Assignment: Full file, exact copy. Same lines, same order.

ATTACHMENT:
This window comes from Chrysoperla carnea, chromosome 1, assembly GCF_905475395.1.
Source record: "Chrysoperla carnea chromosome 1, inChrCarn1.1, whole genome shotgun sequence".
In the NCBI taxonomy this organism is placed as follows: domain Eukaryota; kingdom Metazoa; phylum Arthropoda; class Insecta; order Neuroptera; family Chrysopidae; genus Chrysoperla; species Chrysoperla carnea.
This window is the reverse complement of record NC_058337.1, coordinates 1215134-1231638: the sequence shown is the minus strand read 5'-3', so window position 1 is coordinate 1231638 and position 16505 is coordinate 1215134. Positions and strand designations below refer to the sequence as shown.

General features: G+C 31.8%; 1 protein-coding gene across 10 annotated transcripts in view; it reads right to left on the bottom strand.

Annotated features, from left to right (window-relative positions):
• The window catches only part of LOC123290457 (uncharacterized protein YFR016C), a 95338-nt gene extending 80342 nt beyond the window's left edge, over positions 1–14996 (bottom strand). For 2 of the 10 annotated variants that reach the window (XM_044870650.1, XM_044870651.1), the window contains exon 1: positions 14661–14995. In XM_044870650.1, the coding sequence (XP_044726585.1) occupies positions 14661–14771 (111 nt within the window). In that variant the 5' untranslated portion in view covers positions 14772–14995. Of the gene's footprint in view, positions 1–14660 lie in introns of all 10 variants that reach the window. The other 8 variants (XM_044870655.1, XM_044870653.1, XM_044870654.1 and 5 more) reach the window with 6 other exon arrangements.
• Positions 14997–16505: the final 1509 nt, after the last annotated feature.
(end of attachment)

This window comes from Chrysoperla carnea, chromosome 1, assembly GCF_905475395.1.
Source record: "Chrysoperla carnea chromosome 1, inChrCarn1.1, whole genome shotgun sequence".
In the NCBI taxonomy this organism is placed as follows: domain Eukaryota; kingdom Metazoa; phylum Arthropoda; class Insecta; order Neuroptera; family Chrysopidae; genus Chrysoperla; species Chrysoperla carnea.
This window is the reverse complement of record NC_058337.1, coordinates 1215134-1231638: the sequence shown is the minus strand read 5'-3', so window position 1 is coordinate 1231638 and position 16505 is coordinate 1215134. Positions and strand designations below refer to the sequence as shown.

General features: G+C 31.8%; 1 protein-coding gene across 10 annotated transcripts in view; it reads right to left on the bottom strand.

Annotated features, from left to right (window-relative positions):
• The window catches only part of LOC123290457 (uncharacterized protein YFR016C), a 95338-nt gene extending 80342 nt beyond the window's left edge, over positions 1–14996 (bottom strand). For 2 of the 10 annotated variants that reach the window (XM_044870650.1, XM_044870651.1), the window contains exon 1: positions 14661–14995. In XM_044870650.1, the coding sequence (XP_044726585.1) occupies positions 14661–14771 (111 nt within the window). In that variant the 5' untranslated portion in view covers positions 14772–14995. Of the gene's footprint in view, positions 1–14660 lie in introns of all 10 variants that reach the window. The other 8 variants (XM_044870655.1, XM_044870653.1, XM_044870654.1 and 5 more) reach the window with 6 other exon arrangements.
• Positions 14997–16505: the final 1509 nt, after the last annotated feature.